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Could NFC Fail to Take Off?

Europe is home to some of the few live Near Field Communication rollouts, but they remain small and services are limited.
By Jonathan Collins
Feb 15, 2008—By Jonathan Collins

As a young lad who dreamed more about being a football (soccer) player than a technology analyst, I learned a painful but valuable lesson from watching the 1974 FIFA World Cup. The final match was played between West Germany, the home-team favorite, and the Netherlands, the team I was rooting for. The Dutch team had a flowing, intelligent, skillful style of play and even a new philosophy: "Total Football" set out the future of the game, and the future was bright.

Within a minute of the game getting under way, the Netherlands took the lead. But West Germany went on to score twice in the first half and win both the match and the title of World Champions. The lesson? What should happen doesn't always take place.

So what is the link to Near Field Communication? Well, here is a technology with a bright future. Building on the infrastructure already deployed in many European cities to enable contactless payments for public transportation, it allows people to use their mobile phones to make instant payments for transportation, groceries, movie admissions and other services. Numerous trials in Frankfurt, London, Paris and other European cities have shown that consumers like the benefits and ease of using their mobile phones to make payments. And NFC technology promises new revenue streams for the handset manufacturers, credit/debit card issuers and transportation providers that bring it to market and offer NFC services.

But since the technology was first announced in 2003, it has failed to win over any handset manufacturers to start mass production of NFC-enabled phones, or any mobile operators to buy such phones and promote NFC services to customers. Last year, ABI Research reduced its NFC market forecasts to better reflect some of the complexities around global NFC standardization and the wider complexities involved in bringing NFC to market. Since then, 2007 also played out slower than expected, and 2008 looks like a year of continued trials and small-scale deployments instead of notable adoption. As the technology continues to await uptake and deployment, doubts about its eventual adoption have grown in some quarters.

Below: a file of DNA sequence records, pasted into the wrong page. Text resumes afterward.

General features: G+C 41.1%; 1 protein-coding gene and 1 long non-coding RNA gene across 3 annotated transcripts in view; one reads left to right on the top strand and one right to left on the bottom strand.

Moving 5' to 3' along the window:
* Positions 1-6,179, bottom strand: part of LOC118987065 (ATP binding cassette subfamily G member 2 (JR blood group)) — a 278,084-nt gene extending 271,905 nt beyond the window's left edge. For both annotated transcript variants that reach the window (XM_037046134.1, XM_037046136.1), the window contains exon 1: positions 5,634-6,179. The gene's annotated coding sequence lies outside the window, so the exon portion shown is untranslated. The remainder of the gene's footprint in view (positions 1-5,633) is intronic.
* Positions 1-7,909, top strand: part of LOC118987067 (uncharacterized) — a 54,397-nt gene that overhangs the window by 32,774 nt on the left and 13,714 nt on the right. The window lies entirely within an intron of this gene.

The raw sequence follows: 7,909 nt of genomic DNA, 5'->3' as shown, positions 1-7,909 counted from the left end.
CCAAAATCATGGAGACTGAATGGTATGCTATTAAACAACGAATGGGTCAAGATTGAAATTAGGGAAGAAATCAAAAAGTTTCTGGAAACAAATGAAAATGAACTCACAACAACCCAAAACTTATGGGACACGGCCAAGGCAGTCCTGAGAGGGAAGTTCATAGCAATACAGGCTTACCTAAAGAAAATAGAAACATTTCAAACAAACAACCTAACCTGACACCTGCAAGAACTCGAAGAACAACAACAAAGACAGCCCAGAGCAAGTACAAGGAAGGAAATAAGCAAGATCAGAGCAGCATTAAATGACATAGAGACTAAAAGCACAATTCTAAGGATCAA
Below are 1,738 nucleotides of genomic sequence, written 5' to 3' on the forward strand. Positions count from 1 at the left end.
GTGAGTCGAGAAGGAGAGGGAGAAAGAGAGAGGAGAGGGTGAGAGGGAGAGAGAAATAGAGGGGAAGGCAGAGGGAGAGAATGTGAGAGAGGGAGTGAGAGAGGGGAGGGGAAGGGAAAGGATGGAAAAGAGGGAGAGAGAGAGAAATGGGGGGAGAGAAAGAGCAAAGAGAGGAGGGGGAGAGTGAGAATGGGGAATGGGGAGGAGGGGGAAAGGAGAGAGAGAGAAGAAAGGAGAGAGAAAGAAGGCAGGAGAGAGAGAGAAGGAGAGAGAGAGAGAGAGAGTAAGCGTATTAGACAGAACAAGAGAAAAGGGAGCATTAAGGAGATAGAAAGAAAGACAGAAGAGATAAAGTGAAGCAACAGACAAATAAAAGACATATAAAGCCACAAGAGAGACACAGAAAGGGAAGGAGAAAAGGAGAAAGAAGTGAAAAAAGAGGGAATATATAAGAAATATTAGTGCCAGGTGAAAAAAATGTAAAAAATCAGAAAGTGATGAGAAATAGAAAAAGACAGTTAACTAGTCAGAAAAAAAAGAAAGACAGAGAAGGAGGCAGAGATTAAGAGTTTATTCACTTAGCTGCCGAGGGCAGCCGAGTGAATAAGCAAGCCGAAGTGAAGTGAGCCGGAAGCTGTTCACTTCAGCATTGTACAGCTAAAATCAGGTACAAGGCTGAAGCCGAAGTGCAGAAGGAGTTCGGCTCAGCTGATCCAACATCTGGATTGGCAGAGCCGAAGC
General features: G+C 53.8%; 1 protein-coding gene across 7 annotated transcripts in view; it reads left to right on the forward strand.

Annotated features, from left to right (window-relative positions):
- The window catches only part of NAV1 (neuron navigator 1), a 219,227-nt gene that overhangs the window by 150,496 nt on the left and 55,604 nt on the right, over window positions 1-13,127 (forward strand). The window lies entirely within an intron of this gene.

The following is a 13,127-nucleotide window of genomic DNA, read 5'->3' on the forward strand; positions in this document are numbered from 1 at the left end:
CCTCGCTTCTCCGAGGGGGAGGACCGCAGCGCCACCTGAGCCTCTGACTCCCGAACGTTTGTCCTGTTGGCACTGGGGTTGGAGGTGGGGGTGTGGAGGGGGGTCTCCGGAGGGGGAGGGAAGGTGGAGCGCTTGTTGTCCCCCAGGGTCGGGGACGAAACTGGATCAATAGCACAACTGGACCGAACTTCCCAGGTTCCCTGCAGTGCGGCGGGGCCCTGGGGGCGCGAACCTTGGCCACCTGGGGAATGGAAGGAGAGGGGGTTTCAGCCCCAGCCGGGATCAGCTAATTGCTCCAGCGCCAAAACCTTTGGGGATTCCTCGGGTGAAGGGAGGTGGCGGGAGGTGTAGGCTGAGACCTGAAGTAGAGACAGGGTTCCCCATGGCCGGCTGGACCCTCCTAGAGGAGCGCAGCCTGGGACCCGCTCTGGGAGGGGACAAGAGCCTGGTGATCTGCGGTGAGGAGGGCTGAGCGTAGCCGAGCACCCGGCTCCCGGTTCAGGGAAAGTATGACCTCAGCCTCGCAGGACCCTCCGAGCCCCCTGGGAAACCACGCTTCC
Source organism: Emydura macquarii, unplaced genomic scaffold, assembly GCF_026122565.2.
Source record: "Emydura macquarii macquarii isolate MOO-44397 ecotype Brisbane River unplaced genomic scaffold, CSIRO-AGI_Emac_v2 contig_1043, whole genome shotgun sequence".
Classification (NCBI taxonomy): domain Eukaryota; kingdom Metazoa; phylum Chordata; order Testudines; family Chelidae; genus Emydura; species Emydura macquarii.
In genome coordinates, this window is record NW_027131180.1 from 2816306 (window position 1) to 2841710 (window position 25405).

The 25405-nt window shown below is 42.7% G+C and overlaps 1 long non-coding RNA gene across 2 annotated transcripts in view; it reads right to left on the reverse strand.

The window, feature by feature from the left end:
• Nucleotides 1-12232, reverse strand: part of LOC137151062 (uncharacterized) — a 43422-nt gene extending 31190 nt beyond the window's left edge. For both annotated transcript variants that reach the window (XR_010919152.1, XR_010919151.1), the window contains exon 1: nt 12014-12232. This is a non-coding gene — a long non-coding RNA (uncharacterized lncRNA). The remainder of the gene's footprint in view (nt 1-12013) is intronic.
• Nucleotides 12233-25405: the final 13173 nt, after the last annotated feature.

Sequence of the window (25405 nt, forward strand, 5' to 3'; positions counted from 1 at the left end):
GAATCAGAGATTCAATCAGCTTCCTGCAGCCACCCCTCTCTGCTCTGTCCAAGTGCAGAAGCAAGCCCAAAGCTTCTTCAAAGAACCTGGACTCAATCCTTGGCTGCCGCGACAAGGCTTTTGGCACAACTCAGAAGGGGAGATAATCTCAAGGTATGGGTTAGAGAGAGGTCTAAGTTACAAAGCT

However, lower-than-expected near-term NFC handset sales are a reflection of the business issues and partnerships required for NFC payment applications, not a judgment on the potential of the technology. The new year is certain to bring news of more commercial rollouts and open-ended trials. In addition, the list of mobile operators and partner companies getting involved in trials continues to grow, which will help establish the intracompany relationships key to supporting NFC services.

So will NFC deliver on its promise? I believe the answer is an emphatic yes—but it might require extra time to do so. Within five years, more than 20 percent of European mobile phones will be NFC-enabled. Interestingly, when the World Cup returned to Germany last year, all the turnstiles were equipped with contactless readers capable of working with NFC handsets. Perhaps the differences between soccer and technology analysis aren't so great after all.

Jonathan Collins, former RFID Journal European editor, is now a principal analyst with ABI Research. Based in London, his focus is on contactless commerce and RFID.
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